In about an hour...

The Doctor Who Christmas Special starts in about an hour, and I'm still at my aunt's house.  Hopefully, my parents are getting ready to get going.  But I'm a little worried. I'm also super-excited.  For one thing, I can't wait to see more of that Victorian lizard person, she was an awesome character.  And I want to see more of the new companion.  Fingers crossed that we're meeting next season's full-time companion.

Also:  I'd love to be able to go on tumblr again.  Apparently the new episode has already aired in some places, and that means people are referencing it, and not everyone tags diligently.

It's funny how, around some events, the mechanics of society are suspended in the temporary chaos until enough time passes that everything sorts itself out.

Talk to you tomorrow.

Happy Doctor Who Christmas Special Day

So it's Christmas.  Again.  Didn't we just do this last year? Not having a terrible day, but I couldn't sleep last night.  Not that I was excited about Christmas or anything.  (Well, I'm excited about the return of the Doctor.  But that's not till 9pm.)  So when my parents got up at 5am to go to my brother's house so they could be there for their grandkids' Christmas morning, their walking around and stuff made it even more difficult for my partner and me to get to sleep.

So we got up and did Christmas Morning with my parents before they left.  We exchanged gifts (they liked what we got them, and they got us some pretty awesome stuff) and talked for a while, then we went back to bed.

Then, virtually instantly, my parents woke me up six hours later and forced me to get out of bed and go to my aunt's house.

Like I said, it's not a terrible day.  My aunt and uncle have WiFi, don't mind me sitting on the computer, and I like these relatives, and I like my cousins, and they have an adorable new puppy.  (Looks kind of oldish.  I don't think that it's a Christmas-Gift-Puppy, which is good, because those are a terrible idea.)  But I woke up with a splitting headache, made myself nauseous brushing my teeth (nearly choked on my toothbrush) and got carsick on the ride over.  Then I did a bunch of Khan Academy on the couch at my aunt's house, which doesn't exactly put me in a fantastic mood.

And it's getting better.  My headache is fading, I'm not in a car anymore, and I'm done Khan Academy for the day.

(Also:  Tumblr is weird to browse at my aunt's house, because of the number of blogs I follow that occasionally post porn.  Good thing I'm sitting with my back to a wall.)

Old Who

Taking a rather long break from working on one of my midterms earlier, I watched an episode of the old series of Doctor Who.  Or, not an episode.  A storyline, which spanned 3 episodes. The one I watched was The Happiness Patrol, about a dictatorial planet where you can be arrested and executed for being unhappy.  It's one of the very well known episodes which gets referenced a lot, though I couldn't actually determine whether it was the first major media piece to use that premise.  I know I've seen it quite a few times since.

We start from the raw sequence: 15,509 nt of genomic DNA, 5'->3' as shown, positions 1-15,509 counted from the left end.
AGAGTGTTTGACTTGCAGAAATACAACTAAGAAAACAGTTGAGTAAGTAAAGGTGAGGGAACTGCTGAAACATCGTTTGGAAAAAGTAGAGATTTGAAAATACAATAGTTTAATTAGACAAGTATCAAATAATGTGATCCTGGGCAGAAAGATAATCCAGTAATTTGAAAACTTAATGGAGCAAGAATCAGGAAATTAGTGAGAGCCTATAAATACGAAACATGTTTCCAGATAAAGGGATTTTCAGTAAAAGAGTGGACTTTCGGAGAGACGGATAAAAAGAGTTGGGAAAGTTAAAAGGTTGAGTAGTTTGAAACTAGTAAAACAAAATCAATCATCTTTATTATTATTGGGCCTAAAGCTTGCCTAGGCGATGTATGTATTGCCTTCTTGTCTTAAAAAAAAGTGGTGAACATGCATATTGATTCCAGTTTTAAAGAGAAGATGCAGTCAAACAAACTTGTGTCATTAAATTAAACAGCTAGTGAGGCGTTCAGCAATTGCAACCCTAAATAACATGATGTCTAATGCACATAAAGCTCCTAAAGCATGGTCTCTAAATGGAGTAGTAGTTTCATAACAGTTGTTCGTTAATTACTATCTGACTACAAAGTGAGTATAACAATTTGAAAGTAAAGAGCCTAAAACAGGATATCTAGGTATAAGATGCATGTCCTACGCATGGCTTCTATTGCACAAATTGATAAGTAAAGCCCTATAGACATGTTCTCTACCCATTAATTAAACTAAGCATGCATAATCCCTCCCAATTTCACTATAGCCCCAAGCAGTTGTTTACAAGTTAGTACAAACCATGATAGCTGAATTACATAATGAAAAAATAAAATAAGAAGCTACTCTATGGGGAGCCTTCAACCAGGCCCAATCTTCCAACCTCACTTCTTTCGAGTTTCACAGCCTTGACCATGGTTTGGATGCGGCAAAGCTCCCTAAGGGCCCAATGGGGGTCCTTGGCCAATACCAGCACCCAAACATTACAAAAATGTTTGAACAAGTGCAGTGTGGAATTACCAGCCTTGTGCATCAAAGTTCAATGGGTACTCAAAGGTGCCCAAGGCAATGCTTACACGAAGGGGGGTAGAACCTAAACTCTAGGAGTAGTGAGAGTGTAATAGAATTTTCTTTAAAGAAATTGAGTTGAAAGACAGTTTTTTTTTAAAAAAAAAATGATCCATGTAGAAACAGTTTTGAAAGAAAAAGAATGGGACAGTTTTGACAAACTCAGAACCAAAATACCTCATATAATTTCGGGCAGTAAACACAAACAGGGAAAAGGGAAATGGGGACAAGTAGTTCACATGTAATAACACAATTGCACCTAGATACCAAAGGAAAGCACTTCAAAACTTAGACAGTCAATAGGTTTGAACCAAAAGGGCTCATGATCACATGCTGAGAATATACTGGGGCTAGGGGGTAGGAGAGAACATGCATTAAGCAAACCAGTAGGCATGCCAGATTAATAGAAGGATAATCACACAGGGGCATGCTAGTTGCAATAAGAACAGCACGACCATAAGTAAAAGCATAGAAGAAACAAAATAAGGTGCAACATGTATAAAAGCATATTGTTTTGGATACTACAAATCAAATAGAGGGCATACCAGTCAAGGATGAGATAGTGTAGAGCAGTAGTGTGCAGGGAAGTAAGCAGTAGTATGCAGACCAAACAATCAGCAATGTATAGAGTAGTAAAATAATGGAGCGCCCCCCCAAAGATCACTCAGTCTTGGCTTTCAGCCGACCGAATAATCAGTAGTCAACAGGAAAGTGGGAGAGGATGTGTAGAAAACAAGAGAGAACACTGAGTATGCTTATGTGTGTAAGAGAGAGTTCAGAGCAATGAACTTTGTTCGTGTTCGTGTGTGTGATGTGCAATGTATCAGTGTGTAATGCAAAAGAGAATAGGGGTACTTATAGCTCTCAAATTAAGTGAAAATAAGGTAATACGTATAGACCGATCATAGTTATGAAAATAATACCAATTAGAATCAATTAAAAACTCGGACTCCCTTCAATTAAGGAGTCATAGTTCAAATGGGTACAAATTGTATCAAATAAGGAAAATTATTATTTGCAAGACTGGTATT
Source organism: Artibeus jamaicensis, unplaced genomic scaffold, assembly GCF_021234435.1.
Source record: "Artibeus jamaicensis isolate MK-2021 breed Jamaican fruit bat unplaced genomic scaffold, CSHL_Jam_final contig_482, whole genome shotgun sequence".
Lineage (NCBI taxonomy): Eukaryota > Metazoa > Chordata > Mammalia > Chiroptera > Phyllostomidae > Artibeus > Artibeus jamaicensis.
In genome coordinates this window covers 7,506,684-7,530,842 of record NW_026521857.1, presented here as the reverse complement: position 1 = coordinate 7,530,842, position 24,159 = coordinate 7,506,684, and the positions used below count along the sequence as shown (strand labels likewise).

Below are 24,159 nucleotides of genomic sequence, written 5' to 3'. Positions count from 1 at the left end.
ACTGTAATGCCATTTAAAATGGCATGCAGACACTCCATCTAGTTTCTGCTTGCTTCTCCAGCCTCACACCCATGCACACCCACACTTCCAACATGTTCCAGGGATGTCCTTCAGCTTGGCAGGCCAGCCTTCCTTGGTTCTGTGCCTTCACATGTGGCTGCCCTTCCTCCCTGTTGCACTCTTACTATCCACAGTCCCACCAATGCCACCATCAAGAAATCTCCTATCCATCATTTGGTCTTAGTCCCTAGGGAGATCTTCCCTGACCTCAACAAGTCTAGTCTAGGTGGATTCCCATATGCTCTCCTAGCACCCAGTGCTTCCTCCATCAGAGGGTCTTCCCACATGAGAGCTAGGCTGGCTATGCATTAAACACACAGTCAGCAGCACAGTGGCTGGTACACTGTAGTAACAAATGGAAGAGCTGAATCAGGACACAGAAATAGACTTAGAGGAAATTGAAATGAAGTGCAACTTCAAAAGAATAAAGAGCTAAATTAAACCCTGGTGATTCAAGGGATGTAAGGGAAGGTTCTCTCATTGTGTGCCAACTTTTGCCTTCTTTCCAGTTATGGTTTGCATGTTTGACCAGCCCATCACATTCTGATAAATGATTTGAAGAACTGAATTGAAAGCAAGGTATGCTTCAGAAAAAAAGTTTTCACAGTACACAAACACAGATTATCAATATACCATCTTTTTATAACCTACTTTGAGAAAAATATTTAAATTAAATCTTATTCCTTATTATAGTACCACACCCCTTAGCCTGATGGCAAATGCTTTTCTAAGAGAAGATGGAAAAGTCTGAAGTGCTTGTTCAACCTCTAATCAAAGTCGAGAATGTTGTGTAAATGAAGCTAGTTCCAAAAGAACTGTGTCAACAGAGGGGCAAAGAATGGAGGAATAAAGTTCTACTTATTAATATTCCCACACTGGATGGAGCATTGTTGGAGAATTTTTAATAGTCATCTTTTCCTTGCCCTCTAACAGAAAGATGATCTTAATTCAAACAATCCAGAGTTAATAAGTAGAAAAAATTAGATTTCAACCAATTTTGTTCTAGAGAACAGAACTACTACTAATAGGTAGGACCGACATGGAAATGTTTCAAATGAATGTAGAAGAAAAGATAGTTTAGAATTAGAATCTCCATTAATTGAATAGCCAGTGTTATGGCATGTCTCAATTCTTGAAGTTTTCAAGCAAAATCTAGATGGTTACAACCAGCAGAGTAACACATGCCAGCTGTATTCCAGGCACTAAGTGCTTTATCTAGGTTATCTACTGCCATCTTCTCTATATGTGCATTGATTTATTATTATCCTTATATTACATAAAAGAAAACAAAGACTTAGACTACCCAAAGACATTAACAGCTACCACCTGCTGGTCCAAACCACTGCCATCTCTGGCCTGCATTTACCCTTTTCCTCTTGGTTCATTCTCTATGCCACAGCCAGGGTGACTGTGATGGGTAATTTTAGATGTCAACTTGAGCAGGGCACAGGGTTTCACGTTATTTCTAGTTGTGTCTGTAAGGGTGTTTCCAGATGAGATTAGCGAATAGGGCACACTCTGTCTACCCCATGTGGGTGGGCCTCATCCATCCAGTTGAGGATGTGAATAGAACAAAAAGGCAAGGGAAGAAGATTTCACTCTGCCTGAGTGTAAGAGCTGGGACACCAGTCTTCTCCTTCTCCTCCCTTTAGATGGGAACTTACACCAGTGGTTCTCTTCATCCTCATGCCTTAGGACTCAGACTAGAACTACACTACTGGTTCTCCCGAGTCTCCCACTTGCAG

I've been sort of slowly and haphazardly working my way through the old episodes of Doctor Who, less influenced by any sort of order than by curiosity about particular parts.  I watched the first episode, then I watched some Tom Baker stuff, then I watched the episodes with the Valeyard, and now, apparently, I'm curious about Sylvester McCoy.  (I tried to watch the movie, but it was so 90's-style cheesy I had to put it off for another time.)

With relatively little experience in them, I've yet to find an episode of the old Doctor Who that moves me to tears the way a lot of new Who does.  Maybe it's the difference in media quality compared to my expectations, or the difference in time meaning that the episodes speak to different cultural issues.

Still, I love seeing the way the series builds its continuity across the decades it's been running.

I will report more on this topic in the future.

Why I really, really love Doctor Who

It's not the middle of a season.  I haven't even been watching Doctor Who lately.  I'm just listening to a Chameleon Circuit song.  But it suddenly hit me, the way it suddenly hits me every couple months, why I love Doctor Who. And I don't mean why I like it.  This isn't "Oh, it's a great show."  This isn't "I love the community" or "The show makes me cry," even though all those things are true.

But occasionally, even if I'm not watching it, even if I haven't seen an episode in months, I find myself wishing the Doctor would drop into my life, to shake things up, to pick me as a companion, not because I want to see the universe (though I'd love to) or even that I want to meet the Doctor (though I totally do), but because of what he does to people.

The way the Doctor makes people see themselves in the best possible light, makes them believe they can be whatever they want and do whatever they want, makes people believe in themselves, the way guidance counselors always say you should. I want someone to drop into my life and make me believe that I can change the world, that I can really help, that I can make the world a genuinely better place.

And the next thought that generally follows is, damn, the Doctor isn't real, that's never going to happen for me.

Except that just thinking that reminds me that I am capable of feeling that way.  It makes me feel an incredible rush of motivation to make the best of the life I've got.  More than anything else, Doctor Who makes me want to really live my life, to help people and to be there for humanity.

In a way, just watching the show is being a companion, in the way that really matters.  In the sense that it makes you see yourself in that best possible light.

That's what I love about Doctor Who.  There's plenty else I like about it, but what I love about it is that, I truly believe, it makes me a better person in watching it.